I'll refer to (one of) my preferred textbooks :
he defines substitution by recursion :
- For atomic $\alpha, \alpha_t^x$ is the expression obtained from $\alpha$ by replacing
the variable $x$ by $t$.
- $(∀y \alpha)_t^x$ is $∀y \alpha$, if $x = y$, $∀y(\alpha_t^x)$ if $x \ne y$.
Then he discuss the fallacy of substituting $y$ for $x$ into $∀x¬∀y(x=y)$, getting the wrong : $¬∀y(y=y)$, which again is exactly your example.
The problem is that when $y$ was substituted for $x$, it was immediately “captured” by the $∀y$ quantifier. We must impose a restriction [...] that will preclude this sort of quantifier capture. Informally, we can say that a term $t$ is not substitutable for $x$ in $\alpha$ if there is some variable $y$ in $t$ that is captured by a $∀y$ quantifier in $\alpha_t^x$.
Thus [page 113] he defines :
Let $x$ be a variable, $t$ a term. We define the phrase “$t$ is substitutable for $x$ in $\alpha$” as follows:
- For atomic $\alpha, t$ is always substitutable for $x$ in $\alpha$. (There are no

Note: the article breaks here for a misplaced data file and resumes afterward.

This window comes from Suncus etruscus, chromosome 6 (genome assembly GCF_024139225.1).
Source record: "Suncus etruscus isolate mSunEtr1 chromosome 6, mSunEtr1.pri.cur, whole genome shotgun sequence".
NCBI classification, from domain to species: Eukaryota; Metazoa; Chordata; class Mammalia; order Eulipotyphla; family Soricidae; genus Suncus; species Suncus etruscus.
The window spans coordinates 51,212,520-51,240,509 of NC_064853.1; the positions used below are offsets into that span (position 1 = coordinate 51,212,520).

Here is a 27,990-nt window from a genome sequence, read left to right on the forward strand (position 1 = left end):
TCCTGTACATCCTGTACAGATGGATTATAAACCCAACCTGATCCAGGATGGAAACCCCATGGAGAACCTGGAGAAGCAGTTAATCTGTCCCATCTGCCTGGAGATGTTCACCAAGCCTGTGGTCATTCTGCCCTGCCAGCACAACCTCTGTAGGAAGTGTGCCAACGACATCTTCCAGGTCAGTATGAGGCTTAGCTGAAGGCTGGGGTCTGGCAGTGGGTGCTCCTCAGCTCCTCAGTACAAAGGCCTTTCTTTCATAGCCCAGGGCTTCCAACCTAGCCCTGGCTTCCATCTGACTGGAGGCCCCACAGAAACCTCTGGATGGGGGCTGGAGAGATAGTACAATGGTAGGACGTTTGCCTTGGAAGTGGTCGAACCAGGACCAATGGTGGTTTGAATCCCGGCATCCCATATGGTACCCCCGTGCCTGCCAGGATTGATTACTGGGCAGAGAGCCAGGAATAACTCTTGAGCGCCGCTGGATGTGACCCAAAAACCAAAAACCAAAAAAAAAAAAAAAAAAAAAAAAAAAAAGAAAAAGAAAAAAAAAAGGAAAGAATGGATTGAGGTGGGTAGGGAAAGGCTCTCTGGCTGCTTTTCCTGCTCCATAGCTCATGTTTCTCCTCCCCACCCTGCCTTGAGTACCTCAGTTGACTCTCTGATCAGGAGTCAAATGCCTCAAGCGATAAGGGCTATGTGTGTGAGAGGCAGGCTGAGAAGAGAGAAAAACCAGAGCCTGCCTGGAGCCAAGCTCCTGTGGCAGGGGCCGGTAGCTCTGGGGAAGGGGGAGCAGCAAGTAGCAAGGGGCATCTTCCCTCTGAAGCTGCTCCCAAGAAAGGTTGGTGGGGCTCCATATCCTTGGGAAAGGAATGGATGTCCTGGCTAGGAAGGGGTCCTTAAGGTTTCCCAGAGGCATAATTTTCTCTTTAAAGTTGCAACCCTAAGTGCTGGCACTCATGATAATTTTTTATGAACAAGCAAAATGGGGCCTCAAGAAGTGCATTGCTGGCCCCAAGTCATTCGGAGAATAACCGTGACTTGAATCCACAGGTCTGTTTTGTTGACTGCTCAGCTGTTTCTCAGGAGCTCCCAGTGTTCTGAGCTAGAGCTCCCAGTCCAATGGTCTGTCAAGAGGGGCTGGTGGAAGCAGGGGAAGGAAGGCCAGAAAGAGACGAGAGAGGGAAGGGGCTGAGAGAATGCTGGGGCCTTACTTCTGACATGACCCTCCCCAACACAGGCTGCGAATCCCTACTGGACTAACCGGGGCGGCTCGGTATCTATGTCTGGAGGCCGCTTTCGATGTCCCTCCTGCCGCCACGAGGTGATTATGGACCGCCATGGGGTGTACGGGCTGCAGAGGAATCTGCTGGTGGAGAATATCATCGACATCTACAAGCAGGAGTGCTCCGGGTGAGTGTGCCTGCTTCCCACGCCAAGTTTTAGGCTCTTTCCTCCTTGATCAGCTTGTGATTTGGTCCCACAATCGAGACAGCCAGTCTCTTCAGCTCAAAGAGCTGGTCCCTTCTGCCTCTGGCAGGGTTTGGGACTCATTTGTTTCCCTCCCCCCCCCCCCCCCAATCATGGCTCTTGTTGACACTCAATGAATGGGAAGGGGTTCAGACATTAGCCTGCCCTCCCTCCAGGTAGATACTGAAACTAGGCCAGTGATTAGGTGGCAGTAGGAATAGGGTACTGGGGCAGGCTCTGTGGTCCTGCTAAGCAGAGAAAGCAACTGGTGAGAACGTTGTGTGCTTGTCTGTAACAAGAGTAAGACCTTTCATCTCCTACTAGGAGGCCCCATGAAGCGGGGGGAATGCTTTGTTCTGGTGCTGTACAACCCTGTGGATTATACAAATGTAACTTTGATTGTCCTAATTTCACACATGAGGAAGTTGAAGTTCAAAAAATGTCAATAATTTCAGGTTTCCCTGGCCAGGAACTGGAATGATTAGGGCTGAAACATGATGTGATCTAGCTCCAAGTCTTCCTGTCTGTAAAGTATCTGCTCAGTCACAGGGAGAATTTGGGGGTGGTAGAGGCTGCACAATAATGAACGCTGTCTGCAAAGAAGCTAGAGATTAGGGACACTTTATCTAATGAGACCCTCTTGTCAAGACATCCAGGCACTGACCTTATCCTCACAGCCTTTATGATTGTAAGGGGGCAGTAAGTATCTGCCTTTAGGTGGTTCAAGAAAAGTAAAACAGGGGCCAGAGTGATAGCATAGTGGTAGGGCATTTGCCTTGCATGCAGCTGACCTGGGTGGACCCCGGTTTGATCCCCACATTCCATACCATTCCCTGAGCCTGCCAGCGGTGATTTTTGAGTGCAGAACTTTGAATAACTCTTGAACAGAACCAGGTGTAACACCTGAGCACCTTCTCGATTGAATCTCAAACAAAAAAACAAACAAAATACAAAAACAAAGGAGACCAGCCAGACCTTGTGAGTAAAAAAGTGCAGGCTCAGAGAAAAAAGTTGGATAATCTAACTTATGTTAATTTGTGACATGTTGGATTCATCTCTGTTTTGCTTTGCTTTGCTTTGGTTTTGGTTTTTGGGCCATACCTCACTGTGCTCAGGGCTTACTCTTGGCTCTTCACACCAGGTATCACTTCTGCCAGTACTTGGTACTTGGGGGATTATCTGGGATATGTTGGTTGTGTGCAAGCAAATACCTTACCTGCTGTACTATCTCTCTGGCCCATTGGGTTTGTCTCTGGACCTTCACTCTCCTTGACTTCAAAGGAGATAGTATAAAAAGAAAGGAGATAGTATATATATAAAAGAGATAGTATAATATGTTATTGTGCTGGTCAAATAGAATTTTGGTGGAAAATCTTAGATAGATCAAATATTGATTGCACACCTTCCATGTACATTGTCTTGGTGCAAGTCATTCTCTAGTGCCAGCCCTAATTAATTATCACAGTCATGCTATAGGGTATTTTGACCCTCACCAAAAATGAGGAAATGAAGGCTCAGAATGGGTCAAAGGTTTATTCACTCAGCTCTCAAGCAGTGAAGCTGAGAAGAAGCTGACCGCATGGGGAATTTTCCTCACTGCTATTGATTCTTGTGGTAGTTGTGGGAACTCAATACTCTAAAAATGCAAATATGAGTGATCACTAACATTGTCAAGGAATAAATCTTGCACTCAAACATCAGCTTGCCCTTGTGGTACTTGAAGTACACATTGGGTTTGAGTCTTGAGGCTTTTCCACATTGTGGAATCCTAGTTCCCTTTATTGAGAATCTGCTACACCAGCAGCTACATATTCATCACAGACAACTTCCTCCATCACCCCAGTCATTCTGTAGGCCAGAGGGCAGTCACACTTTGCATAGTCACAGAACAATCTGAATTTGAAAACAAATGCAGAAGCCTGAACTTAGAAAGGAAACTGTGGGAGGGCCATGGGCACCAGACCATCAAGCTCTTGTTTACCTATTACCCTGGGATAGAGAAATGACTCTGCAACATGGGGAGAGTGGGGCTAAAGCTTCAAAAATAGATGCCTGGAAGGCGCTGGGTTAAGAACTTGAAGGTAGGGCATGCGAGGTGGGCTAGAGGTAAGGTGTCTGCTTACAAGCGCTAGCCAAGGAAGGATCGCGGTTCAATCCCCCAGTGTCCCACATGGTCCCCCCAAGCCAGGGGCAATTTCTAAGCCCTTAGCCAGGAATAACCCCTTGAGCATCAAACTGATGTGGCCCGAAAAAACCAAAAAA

quantifiers in $\alpha$, so no capture could occur.)
- $t$ is substitutable for $x$ in $∀y\alpha$ iff either
(a) $x$ does not occur free in $∀y\alpha$, or
(b) $y$ does not occur in $t$ and $t$ is substitutable for $x$ in $\alpha$. (The point here is to be sure that nothing in $t$ will be captured by the $∀y$ prefix and that nothing has gone wrong inside $\alpha$ earlier.)
For example, $x$ is always substitutable for itself in any formula. If $t$ contains no variables that occur in $\alpha$, then $t$ is substitutable for $x$ in $\alpha$.
The reader is cautioned not to be confused about the choice of words. Even if $t$ is not substitutable for $x$ in $\alpha$, still $\alpha_t^x$ is obtained from $\alpha$ by
replacing $x$ wherever it occurs free by $t$.
The two definitions are exactly the same as in Christopher Leary, A Friendly Introduction to Mathematical Logic (2000), pages 39-41.
I think that you are "not seeing" the difference between the two concepts because you are thinking only to one part of the problem :
$(∀y \alpha)_t^x$ is $∀y \alpha$, if $x = y$, $∀y(\alpha_t^x)$ if $x \ne y$.
This clause prevent us from replacing the bound variable. I.e. with $∀y(x=y)$ we can perform $(∀y(x=y))_t^x$ to get $∀y(t=y)$ but we cannot perform $(∀y(x=y))_t^y$.
But we have another possible (bad) case : when $t$ has free variables inside, included the "degenerate" case when $t$ is $y$.
In this case the above clause tells us nothing, because we are trying to put $t$ (i.e. $y$) in place of $x$ inside $∀y(x=y)$. In this case $x$ is not the bound variable (which is $y$) but the result is still not what we expect.
The formula :
is true in a model with only one object, while :
is true in every model.